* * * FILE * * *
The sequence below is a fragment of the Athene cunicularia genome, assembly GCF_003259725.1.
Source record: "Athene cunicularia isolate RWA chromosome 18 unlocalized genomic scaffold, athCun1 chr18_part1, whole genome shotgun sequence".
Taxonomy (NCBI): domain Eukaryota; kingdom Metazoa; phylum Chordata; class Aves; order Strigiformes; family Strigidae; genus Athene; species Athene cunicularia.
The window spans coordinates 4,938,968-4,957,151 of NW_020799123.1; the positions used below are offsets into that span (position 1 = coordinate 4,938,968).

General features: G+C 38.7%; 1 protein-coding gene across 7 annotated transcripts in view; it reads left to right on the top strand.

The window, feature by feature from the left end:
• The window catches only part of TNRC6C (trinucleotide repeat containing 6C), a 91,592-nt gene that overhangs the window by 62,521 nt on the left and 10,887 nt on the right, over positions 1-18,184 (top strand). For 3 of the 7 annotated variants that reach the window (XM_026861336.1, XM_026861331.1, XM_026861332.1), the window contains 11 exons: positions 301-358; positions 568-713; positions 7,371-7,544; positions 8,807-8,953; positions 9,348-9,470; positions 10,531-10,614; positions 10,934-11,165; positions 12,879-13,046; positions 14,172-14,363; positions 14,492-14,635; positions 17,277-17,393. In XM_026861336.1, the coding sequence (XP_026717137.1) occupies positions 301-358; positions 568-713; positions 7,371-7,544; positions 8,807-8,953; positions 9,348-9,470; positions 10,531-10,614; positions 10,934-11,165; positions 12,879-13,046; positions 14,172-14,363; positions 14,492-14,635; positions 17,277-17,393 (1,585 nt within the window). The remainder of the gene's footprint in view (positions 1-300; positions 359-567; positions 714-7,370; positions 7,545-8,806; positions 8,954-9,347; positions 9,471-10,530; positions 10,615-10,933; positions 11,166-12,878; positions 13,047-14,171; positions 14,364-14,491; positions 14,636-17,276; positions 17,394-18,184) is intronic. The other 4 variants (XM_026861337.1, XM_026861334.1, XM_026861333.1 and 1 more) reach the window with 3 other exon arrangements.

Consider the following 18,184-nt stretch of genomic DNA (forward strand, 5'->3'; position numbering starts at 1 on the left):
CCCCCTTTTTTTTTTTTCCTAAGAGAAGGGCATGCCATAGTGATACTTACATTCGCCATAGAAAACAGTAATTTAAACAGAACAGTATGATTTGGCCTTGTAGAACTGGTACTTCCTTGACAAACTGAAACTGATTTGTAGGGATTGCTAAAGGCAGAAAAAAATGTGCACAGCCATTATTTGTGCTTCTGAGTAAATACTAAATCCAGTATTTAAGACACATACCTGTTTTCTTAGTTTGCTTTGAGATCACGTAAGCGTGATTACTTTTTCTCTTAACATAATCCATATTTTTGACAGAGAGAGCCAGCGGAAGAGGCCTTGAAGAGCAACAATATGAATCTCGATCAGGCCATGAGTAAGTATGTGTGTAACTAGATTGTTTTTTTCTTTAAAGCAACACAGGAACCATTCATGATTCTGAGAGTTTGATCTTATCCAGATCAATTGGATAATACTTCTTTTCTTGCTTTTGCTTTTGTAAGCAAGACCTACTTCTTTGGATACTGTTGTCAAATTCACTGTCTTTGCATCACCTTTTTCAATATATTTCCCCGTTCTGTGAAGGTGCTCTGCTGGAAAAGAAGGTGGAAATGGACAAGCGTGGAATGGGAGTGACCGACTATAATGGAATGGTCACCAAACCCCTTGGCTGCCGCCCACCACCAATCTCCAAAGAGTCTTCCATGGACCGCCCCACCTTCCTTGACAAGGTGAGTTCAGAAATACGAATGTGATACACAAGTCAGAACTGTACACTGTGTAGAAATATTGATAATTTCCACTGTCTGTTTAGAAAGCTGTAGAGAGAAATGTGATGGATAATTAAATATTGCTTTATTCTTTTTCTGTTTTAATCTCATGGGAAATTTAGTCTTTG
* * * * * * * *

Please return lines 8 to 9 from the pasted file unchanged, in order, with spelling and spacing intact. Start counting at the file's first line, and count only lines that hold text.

Consider the following 18,184-nt stretch of genomic DNA (forward strand, 5'->3'; position numbering starts at 1 on the left):
CCCCCTTTTTTTTTTTTCCTAAGAGAAGGGCATGCCATAGTGATACTTACATTCGCCATAGAAAACAGTAATTTAAACAGAACAGTATGATTTGGCCTTGTAGAACTGGTACTTCCTTGACAAACTGAAACTGATTTGTAGGGATTGCTAAAGGCAGAAAAAAATGTGCACAGCCATTATTTGTGCTTCTGAGTAAATACTAAATCCAGTATTTAAGACACATACCTGTTTTCTTAGTTTGCTTTGAGATCACGTAAGCGTGATTACTTTTTCTCTTAACATAATCCATATTTTTGACAGAGAGAGCCAGCGGAAGAGGCCTTGAAGAGCAACAATATGAATCTCGATCAGGCCATGAGTAAGTATGTGTGTAACTAGATTGTTTTTTTCTTTAAAGCAACACAGGAACCATTCATGATTCTGAGAGTTTGATCTTATCCAGATCAATTGGATAATACTTCTTTTCTTGCTTTTGCTTTTGTAAGCAAGACCTACTTCTTTGGATACTGTTGTCAAATTCACTGTCTTTGCATCACCTTTTTCAATATATTTCCCCGTTCTGTGAAGGTGCTCTGCTGGAAAAGAAGGTGGAAATGGACAAGCGTGGAATGGGAGTGACCGACTATAATGGAATGGTCACCAAACCCCTTGGCTGCCGCCCACCACCAATCTCCAAAGAGTCTTCCATGGACCGCCCCACCTTCCTTGACAAGGTGAGTTCAGAAATACGAATGTGATACACAAGTCAGAACTGTACACTGTGTAGAAATATTGATAATTTCCACTGTCTGTTTAGAAAGCTGTAGAGAGAAATGTGATGGATAATTAAATATTGCTTTATTCTTTTTCTGTTTTAATCTCATGGGAAATTTAGTCTTTG